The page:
The Bravely Default series burst onto the 3DS in 2012. It brought back classic gameplay, aesthetic, and narrative Final Fantasy elements; along with a few tricks of its own. After the sequel to that game (Bravely Second) we now have a demo for the next entry, Bravely Default II.
For those unfamiliar with the gameplay, the main appeal is the Brave and Default system (also seen in Octopath Traveller). When guarding (Default) a character gains one Brave Point (BP). They can then spend that BP to take extra actions during their turn, or on some special abilities.
However characters can go in “debt” if they so choose, but not act while their BP total is negative. This leads to scenarios where you may go into debt to finish off a foe, or sacrifice future turns for a character to help deal with a crisis (usually your White Mage).
This same system also applies to enemies, each having their own patterns you slowly learn. Some enemies will gladly miss a future turn to pummel you, or stockpile BP to keep you on edge for when they’ll drop the boot. Others, especially bosses, change their behavior as they lose health.
You might think the best tactic is to stock up the maximum 3 BP on each character, then unleash a barrage that devastates your foes. Making the most of every action you can is essential for tougher foes, and waiting for the perfect time may result in you soaking up too much damage, or giving enemies time to set-up their own assault.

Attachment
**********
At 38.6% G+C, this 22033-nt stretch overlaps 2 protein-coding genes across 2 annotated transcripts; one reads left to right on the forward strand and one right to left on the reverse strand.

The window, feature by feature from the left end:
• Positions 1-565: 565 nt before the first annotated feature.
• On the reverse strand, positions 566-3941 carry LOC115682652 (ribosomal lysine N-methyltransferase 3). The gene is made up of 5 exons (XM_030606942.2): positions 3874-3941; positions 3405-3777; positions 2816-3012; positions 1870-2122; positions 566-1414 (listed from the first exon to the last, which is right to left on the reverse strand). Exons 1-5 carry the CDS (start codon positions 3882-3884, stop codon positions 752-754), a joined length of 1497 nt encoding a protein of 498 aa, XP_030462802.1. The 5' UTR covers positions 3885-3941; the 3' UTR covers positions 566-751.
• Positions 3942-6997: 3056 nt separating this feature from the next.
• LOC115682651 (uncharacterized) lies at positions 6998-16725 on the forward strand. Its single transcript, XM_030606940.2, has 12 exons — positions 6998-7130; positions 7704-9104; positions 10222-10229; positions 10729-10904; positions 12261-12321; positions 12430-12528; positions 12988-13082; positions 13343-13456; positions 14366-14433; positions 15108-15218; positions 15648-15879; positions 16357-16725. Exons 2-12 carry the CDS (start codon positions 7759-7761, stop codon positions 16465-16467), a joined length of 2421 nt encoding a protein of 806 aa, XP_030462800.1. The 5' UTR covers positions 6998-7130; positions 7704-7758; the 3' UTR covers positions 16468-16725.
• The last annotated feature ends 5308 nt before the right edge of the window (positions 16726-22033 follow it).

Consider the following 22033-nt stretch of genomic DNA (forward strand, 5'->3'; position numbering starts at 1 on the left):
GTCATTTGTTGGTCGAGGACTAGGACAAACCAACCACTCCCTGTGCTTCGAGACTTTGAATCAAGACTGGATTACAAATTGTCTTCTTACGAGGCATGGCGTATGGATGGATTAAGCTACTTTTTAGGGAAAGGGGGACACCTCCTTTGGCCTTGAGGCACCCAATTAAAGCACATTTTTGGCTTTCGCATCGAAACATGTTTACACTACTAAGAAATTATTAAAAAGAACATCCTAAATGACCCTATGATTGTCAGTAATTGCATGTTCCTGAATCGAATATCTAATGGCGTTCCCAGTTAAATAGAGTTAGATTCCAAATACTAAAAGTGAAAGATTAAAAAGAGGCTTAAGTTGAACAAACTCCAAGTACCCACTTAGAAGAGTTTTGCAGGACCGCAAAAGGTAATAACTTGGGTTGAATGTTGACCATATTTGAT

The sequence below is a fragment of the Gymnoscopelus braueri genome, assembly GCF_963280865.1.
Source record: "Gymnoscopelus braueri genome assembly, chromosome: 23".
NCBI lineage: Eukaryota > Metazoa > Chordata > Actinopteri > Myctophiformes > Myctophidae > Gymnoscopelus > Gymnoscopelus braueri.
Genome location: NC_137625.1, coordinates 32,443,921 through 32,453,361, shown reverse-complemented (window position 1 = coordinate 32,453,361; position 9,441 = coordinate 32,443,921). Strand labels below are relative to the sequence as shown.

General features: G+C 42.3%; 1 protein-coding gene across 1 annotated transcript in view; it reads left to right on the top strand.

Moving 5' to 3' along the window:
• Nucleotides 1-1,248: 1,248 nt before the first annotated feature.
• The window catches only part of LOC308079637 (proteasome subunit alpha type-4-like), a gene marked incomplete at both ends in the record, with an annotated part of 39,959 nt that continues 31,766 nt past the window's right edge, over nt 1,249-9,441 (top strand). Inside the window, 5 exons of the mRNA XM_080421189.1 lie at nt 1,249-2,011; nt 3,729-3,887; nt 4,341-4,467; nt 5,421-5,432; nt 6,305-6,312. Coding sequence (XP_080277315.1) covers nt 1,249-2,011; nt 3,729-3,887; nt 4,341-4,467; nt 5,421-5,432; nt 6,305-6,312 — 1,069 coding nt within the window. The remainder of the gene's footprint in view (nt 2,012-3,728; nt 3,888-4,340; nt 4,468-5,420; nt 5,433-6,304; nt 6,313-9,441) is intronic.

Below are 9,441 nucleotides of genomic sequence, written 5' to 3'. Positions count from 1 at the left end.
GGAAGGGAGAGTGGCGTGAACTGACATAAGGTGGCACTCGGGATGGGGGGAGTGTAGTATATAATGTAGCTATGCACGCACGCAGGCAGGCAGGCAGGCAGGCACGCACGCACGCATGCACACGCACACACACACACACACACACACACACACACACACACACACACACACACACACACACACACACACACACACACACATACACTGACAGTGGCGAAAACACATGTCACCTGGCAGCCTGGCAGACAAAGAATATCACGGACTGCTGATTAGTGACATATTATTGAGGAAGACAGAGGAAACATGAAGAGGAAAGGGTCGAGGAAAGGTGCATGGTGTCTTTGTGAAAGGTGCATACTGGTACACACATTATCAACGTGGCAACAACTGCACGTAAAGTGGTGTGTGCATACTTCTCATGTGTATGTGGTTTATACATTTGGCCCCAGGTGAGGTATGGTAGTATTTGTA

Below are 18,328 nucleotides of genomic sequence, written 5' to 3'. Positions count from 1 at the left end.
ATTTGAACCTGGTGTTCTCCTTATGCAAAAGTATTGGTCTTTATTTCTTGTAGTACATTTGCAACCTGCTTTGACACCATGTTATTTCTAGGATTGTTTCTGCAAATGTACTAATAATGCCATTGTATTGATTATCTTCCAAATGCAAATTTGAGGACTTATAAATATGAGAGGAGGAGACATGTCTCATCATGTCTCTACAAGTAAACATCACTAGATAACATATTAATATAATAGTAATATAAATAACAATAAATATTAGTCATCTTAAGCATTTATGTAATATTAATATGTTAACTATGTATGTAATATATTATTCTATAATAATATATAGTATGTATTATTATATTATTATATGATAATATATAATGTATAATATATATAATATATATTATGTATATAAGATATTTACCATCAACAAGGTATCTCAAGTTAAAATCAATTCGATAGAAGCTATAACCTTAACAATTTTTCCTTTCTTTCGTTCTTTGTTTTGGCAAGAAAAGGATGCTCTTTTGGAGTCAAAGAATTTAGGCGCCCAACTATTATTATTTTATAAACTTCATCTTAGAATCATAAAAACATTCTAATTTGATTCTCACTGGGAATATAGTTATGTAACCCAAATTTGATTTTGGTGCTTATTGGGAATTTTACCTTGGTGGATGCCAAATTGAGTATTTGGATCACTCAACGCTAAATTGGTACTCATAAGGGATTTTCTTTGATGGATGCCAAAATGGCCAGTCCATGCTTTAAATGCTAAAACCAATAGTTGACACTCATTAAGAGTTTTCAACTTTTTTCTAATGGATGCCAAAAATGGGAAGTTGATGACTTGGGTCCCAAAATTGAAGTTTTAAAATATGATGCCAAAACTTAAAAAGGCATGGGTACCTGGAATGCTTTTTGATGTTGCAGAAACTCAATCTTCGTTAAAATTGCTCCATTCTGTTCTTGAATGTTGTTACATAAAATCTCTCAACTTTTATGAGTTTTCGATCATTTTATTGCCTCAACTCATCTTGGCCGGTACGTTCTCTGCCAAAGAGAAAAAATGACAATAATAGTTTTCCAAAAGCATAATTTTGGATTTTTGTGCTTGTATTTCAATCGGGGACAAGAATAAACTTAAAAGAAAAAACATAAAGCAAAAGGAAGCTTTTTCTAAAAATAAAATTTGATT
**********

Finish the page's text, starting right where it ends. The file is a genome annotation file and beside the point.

The demo is designed to compact the overall experience (with characters growing quickly), and you are freely allowed to run into encounters you are under-equipped or under-leveled for. A powerful foe acting more than once in a turn can ruin you, demanding a better strategy, or doing a little grinding against weaker foes.
That being said, the demo does a terrible job at encouraging you to explore. After collecting a few wolf pelts for a side quest, I found I didn’t need to explore the rest of the overworld before going into the first- and only- dungeon.
You’ll only miss out on gear you can still otherwise buy, and some area-exclusive foes. I only went to the other half of the world I could access to fight a post-game boss, and only then learned of other enemy types I had long-since surpassed.
Characters gain both EXP and JP from battle- Job Points. These help improve the Job (class) they are currently assigned. As jobs level up, characters learn more skills to use in battle, along with passive abilities.
You usually end up building a character around a role, utilizing their main Job (which comes with skills, and one class-specific passive), a sub Job (giving them access to the skills of another class), and other learned passive abilities from any class (up to three points worth in the demo).
Jobs are mastered at a very quick rate (for the sake of the demo), giving you more chance to play with how everything synergizes. For example, the Monk’s specialty is a boost to critical hit rate for every BP spent in a turn. This works well alongside the Vanguard’s critical hit damage boosting passive, its ability to gain BP when attacked while guarding, or both.
This led to some game-breaking (and at times necessary) combinations in past games. The demo’s two “post-game” super bosses perfectly demonstrate how not only the right Jobs and abilities are essential for tougher foes, but also how some combinations can break the whole encounter.